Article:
Over the last couple of weeks I have rewatched the entire Star Wars Saga, and as I made my way from ‘The Force Awakens’ and into ‘The Last Jedi’ seeing the treatment of General Hux, something many fans have had an issue with.
When we first met Hux in TFA, he was a snivelling weasel of a man, facing off with Kylo Ren on board ‘The Finalizer’, which when you think about it, is a brave thing to do. Those computers did nothing and look what he does to them.
Once they reach Starkiller Base however, Hux seems to be more in his element. His orders go unquestioned and enacted without haste. Kylo doesn’t do much with Hux on the base, which leads me to believe that once on his own turf, Hux has dominance over whatever authority Kylo has within The First Order. The only time they have any interaction on the base is when speaking with Snoke both times.
Hux’s speech to The First Order before the Starkiller weapon is fired for the first time shows his passion, his unwavering belief in The First Order and their mission to vanquish the Republic. The scene is meant to evoke thoughts of the Nazi rallies in the 1930’s, Hux comes across like Hitler and the troops on the base eat it up.
But all of that goes out of the window. When Starkiller is destroyed, Hux is summoned by Snoke to rejoin The First Order fleet which is where we find him at the beginning of ‘The Last Jedi’.
In ‘The Last Jedi’, Hux seems to have gone through a dramatic character change in the hours between the events of the two films. The fanatical General hell bent on taking over the Galaxy has become a pompous, overconfident fool, as demonstrated when making his speech to Poe Dameron, which, according to the novelisation, he feels is important enough to be written in historical documents. This of course is ruined by Poe’s prank call which has to be revealed by Captain Peavey.
In fact, whenever Hux is on the bridge of a ship, his inexperience shines through. Whilst not the youngest member of the crew in the room, he is the youngest member of the Command Crew, all of whole have experience from the Galactic Civil War in service to the Empire and would all be much more suited to Hux’s role.
After the Dreadnought was destroyed, knowing he would be reprimanded he tries to escape to his quarters rather than suffer Snoke’s wrath in front of the assembled crew. It’s only when he’s before the Supreme Leader and later in the hanger with Phasma, away for the veterans of the Empire, that his confidence grows and we see Hux as we did in ‘The Force Awakens’ and again in the aftermath of Snoke’s death and the Praetorian Guard battle when Kylo is unconscious, Hux has the opportunity to vanquish his competition for the Throne but misses his opportunity as Ren wakes up and forcibly takes command.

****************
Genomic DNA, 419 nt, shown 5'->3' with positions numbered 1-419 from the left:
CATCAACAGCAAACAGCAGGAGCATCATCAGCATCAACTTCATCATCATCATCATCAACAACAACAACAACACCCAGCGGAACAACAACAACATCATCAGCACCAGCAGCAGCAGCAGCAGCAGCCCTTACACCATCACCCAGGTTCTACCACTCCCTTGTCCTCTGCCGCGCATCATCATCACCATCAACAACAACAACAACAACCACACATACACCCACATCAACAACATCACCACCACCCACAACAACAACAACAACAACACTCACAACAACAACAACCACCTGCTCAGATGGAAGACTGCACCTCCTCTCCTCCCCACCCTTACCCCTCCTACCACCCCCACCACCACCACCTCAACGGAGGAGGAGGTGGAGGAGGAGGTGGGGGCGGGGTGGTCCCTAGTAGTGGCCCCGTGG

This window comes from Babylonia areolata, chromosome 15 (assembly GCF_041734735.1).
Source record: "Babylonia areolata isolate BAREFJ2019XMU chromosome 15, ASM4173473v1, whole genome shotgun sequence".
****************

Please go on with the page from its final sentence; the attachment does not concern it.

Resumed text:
During the Battle of Crait, we see Hux trying to maintain his control of the First Order Army, which he would have had were Snoke alive, and operating from his chambers on board the Supremacy but Kylo isn’t like Snoke and goes down to the planet, Hux’s control is all but gone, he manages to deliver orders to his forces but it doesn’t take long for his authority to be thrown (pun intended) away as Kylo begins to become annoyed and essentially put Hux in his place, even when Hux is actually right at the time about Ren being focused and not distracted by Luke’s diversion which effectively leads to the Resistance surviving and we see Hux’s determination to be rid of Kylo.
Given the animosity of their relationship, it’s not a surprise that Ren essentially demoted Hux before ‘The Rise of Skywalker’ and elevating Pryde to the rank of Allegiant General. This could have been after the destruction of Ren’s flagship during the Battle of Batuu which is part of the ‘Rise of the Resistance’ rise at the Galaxy’s Edge parks. The Steadfast, Pryde’s ship becomes the new First Order flagship and Hux becomes Pryde’s underling.
In terms of the story, we needed and older First Order leader from the Empire who would be allied with Palpatine and Pryde fits that bill, by in doing so it also pushes Hux’s hand into doing something that, on the surface feels completely out of character, but in reality it’s not. He doesn’t have the power he once held, he is seen as a joke by the Supreme Leader and the older members of The First Order command and needs to find a way to pull his way back up to the top, and so he acts as a spy, feeding information to The Resistance which would lead them to attempting to foil Ren’s plans. His motivation is t to save the Galaxy, it’s to be rid of Kylo Ren.
Of course, this plan leads to his demise. As much as he would have loathed it, he would have been much safer leaving on the Millennium Falcon with Poe, Finn and Chewie as a hostage. His whole plan of having a blaster wound and being forced into helping the heroes escape is foolish and obvious, he essentially brought about his own demise.
Hux’s arc over the Sequel Trilogy, in my opinion gets a bad reputation, his arc doesn’t show character growth, but shows the audience how his peers and superiors perceive him and how out of his depth he can be in certain situations. His quest for power overrides everything in his mind, which we learn more about in the books and comics, being the son of an Imperial General who was crucial in the formation of The First Order, Hux had a lot to live up to and only does so in his mind. He hasn’t earned his position but rather inherited it and that could also be why he is looked down upon by most of the older First Order Officers.
I really think, after this rewatch, that Hux is misunderstood by audiences. There has been so much mud flung at the Sequel Trilogy that the flingers have latched onto anything that could be perceived as negative and run with it, but if we really took the time to appreciate the nuances of the Trilogy we may see some gold (or in my opinion more gold seeing as I love the Sequel Trilogy).
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